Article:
Faust.js Framework Guide

Faust is a JavaScript framework designed to make the development of headless WordPress sites as easy as possible for WordPress and JavaScript developers.

The mission of Faust is to reduce the complexity of building headless WordPress frontends for the web, allowing the developer to build production sites with the ease of a monolithic WordPress site.

Check out their documentation for guides to all these key features.

To get started, you can run the following command to create a new Faust.js project and the follow the steps in their getting started guide: npx create-next-app \ -e https://github.com/wpengine/faustjs/tree/main \ --example-path examples/next/faustwp-getting-started \ --use-npm

After you have created your application, cd into your project directory:

cd <your project directory>

To deploy your project to Atlas, it will need to be available on a remote GitHub, Bitbucket or GitLab repository. The Faust.js installation process lets us initialize a local repository for the project.

Create a new remote repository, and then run the following commands to initialize and configure your local and remote repositories:

# Add remote repository
$ git remote add origin https://<your-git-provider>/<username>/<repo>
# Stage all changed files
$ git add -A
# Commit the files to the current branch
$ git commit -m "initial commit"
# Push changes to remote repository
$ git push -u origin main

Once your project is in your remote repository, you can follow the directions in our getting started guide to deploy your project to Atlas.

Atlas detects that it is a Faust.js app and runs the build scripts and configs necessary for the build details.

One thing to note is the next/cache folder within your Faust.js project. Atlas caches common framework assests between builds to optimise build times.

The build step will not override the folder.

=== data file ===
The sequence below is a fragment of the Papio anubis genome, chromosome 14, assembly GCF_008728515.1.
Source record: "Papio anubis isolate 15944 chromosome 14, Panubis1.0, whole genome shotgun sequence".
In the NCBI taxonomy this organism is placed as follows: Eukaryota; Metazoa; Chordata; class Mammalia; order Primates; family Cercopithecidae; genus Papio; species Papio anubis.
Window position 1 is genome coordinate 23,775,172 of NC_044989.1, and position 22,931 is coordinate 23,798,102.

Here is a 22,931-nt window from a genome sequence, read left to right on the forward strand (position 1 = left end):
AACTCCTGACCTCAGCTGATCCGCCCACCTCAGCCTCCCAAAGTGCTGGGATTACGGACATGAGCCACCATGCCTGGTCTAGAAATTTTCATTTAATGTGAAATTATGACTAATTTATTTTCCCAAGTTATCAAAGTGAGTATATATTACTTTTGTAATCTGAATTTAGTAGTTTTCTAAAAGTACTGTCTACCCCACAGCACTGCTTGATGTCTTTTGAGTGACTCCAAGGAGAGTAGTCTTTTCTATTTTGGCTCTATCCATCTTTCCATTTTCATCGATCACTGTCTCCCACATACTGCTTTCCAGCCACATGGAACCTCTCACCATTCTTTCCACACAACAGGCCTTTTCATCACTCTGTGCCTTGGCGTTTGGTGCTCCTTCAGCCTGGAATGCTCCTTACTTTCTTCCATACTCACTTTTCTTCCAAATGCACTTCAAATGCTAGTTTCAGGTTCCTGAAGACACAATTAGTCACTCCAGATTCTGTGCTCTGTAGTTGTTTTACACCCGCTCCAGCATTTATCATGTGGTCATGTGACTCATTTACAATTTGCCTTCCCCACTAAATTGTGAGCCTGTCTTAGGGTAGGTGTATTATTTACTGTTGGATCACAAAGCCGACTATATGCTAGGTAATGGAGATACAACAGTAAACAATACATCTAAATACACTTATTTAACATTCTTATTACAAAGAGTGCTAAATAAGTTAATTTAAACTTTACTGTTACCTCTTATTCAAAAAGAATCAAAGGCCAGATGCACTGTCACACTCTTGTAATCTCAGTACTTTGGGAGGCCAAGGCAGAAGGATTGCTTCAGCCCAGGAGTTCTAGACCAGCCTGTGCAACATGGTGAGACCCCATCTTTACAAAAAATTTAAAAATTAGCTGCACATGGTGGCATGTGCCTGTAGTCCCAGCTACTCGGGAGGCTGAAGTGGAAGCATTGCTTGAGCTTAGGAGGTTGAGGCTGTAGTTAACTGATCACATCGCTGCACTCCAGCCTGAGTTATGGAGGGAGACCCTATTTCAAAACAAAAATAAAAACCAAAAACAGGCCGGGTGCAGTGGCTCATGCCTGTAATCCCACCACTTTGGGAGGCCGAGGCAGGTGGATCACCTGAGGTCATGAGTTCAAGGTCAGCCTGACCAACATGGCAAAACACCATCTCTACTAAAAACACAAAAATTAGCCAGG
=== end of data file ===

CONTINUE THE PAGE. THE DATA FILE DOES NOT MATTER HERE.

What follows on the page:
The Next.js Image component, next/image, is an extension of the HTML <img> element, evolved for the modern web. It includes a variety of built-in performance optimizations to help you achieve good Core Web Vitals.

One thing to keep in mind is when switching over your domains on Atlas, you must declare them in the next.js.config file, otherwise the images will not render.

While our Node infrastructure will support path-based revalidation on-demand, this revalidation will currently not extend to edge cached versions of that path, nor will they apply to all instances of your front-end application (if scaled beyond a single instance). This is under active investigation by our engineering team.

By default, Next Image serves up WebP versions of images to browsers that support it, and the AVIF format can also be delivered through configuration. While Atlas supports the delivery of both of these formats, Cloudflare does not support the Vary header for paths without a file extension. Because of this, it is possible that if the WebP/AVIF version of a header is cached, that version may be served to browsers that cannot support such formats and could result in broken images for such users. The linked GitHub issue has a potential workaround, and we currently have a request in to Cloudflare to support such functionality.

Because Atlas does not rely on serverless functions/edge functions, such functionality currently runs on the origin Node server. It is important to note that this means that such functions will run only on requests that terminate at the origin; any requests served from the edge will continue to serve whatever response is cached at the edge for that path.

Visit the Faust.js documentationfor more in depth details on framework features.